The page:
Reminiscences - Part XVII

by Michael Rogers
The following appeared in Michael Rogers' regular column in
The American Stamp Dealer & Collector Magazine - March 2012 Issue



Winter Park Stamp Shop


I’d opened Winter Park Stamp Shop in mid 1978 on tony Park Avenue in Winter Park, using much of my start-up capitalization on fixtures. I could not afford to pay even a part time employee for the first six months. Three months into running the store, I came down with an eye infection in both of my eyes. I remember trying to turn off the store’s alarm, squinting through the bandages! There was a clause in the lease where if the store was not open "during regular work days" I would in effect lose the lease. I knew I could trust my customers to pay the correct amount, even if I couldn’t verify what they were choosing.

1978-81 were the best years to start a stamp shop because U.S. stamp prices were climbing and we sold more U.S. than anything else. Back then stamps could be included in self directed Individual Retirement Accounts; President Reagan would discontinue the practice in the early 1980s.

I had the right attitude for a start-up: Any inventory other than the 1932 to date that had to be carried every day was given a shelf life of two to three months. Over time the stock grew but we didn’t have the luxury of allowing unusual stamps and postal history to sit. A philatelic trade magazine opined that the traditional stamp dealer turned over his stock 12% of the value yearly; I must have been setting records meeting my goals of 300%-400% per annum. Much better a smaller profit and selling it then letting material gather dust.

Occasionally we would do appraisals. One sunny day, a lady set an older album in front of me requesting a written appraisal of a family stamp collection that she had inherited. Much attention had been paid to the US portion while there was scarcely any worldwide stamps at all.

I was stunned at the sight of complete unused sets of the 1893 Columbian and 1898 Trans-Mississippi sets. If that wasn’t enough, on the same page as the Trans-Miss’s was a complete 1895 1 cent to $5 set. Going through the US, I saw an unused 1847 5 cent, classics, set of Zeppelins and lots of other goodies! All blazing unused stamps with as fresh colors as just issued.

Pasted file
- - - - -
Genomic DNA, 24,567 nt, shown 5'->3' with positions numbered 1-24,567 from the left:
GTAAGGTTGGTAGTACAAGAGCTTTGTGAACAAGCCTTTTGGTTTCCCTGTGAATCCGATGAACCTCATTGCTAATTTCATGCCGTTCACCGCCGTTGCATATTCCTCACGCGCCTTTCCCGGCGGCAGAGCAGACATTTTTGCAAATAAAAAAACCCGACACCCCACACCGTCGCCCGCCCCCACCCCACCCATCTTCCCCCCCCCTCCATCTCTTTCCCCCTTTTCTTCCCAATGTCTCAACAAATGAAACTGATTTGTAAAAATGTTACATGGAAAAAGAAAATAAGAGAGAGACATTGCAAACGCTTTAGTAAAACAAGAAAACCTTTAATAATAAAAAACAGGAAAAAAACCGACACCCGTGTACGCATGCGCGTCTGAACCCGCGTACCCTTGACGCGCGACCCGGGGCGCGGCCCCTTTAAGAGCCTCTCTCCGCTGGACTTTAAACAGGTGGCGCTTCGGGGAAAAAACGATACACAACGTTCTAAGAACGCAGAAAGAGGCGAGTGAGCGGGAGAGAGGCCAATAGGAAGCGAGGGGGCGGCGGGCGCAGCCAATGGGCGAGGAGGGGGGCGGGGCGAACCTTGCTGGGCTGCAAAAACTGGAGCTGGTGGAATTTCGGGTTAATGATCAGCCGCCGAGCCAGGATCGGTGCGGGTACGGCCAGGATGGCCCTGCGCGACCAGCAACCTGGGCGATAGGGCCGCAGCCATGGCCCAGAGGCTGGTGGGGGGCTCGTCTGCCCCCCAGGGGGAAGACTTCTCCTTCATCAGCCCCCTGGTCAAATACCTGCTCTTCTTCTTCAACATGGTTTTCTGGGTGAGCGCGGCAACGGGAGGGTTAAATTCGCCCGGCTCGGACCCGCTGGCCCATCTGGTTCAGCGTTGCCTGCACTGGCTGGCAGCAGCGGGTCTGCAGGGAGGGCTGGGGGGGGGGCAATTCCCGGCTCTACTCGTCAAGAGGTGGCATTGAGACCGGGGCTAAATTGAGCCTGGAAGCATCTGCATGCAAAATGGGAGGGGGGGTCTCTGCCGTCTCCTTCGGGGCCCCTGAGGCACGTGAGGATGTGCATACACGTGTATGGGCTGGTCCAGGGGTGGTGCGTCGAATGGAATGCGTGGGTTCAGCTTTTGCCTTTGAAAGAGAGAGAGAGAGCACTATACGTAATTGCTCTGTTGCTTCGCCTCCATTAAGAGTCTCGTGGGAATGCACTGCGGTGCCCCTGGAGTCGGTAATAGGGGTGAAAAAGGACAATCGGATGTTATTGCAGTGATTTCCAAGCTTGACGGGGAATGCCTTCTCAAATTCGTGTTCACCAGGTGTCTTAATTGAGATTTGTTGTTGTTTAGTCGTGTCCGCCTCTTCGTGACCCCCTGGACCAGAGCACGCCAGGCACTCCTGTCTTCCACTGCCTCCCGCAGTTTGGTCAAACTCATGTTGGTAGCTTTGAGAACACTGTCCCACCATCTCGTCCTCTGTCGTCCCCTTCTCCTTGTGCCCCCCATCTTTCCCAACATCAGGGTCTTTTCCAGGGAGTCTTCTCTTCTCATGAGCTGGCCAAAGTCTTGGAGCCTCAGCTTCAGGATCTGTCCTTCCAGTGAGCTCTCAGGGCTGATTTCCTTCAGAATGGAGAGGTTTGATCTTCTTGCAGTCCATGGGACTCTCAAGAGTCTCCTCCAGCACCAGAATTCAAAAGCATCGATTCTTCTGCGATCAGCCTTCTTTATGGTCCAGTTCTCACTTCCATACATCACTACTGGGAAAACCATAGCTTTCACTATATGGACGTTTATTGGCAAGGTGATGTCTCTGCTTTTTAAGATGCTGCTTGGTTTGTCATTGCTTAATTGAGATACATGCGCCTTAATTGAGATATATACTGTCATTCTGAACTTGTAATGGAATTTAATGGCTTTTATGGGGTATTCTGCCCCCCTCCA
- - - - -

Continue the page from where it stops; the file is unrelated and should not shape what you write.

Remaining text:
Though she’d requested an appraisal for insurance, I asked her if she’d consider selling the album. She thought about it and said she had a family friend who was a collector; he’d decide. So I was to come up with an offer. Then it got interesting.

I realized every stamp was stuck to the page like a rock. So I carefully cut the 1 cent Columbian, still on paper, away from the rest of the page. Then I filled a small bowl of water and placed the papered Columbian in it.


Now I’m not a chemist but apparently whoever adhered these precious stamps into the album wasn’t satisfied with the gum doing the job so he used some kind of glue.

Now what to do?

So I reached out to Bob Womack, a very knowledgeable stamp dealer who resided close by. I’d seen Bob work his magic before. He wanted the lordly sum of $50 an hour to liberate the stamps from the paper, making no guarantees of success. A bargain, as it turned out.

I had a real good buddy in town, a part time stamp dealer, with whom I chatted pretty frequently. We pooled our thoughts on the stamps in the album, knowing the risk would be safely removing them from the pages. We decided to offer the lady $10,000, half coming from each of us. Her advisor considered the offer daft, as the stamps were still on paper. I could have simply done the appraisal but "I’d rather have an oar in the water than be sitting by the lakeside, wondering what had happened", so I decided to take the gamble.

Over one tense weekend, Bob managed to separate almost all the stamps undamaged, though without gum. The lone casualty turned out to be the $4 Columbian which, in his pride, he believed the small thin it now exhibited was present before it rested in the album.

I retained for sale in my shop the sets of Columbians, Trans-Mississippi’s and the 1895 series. If I remember correctly, the high values were snapped up pretty quickly. I’d not had several before, and they were so beautiful.


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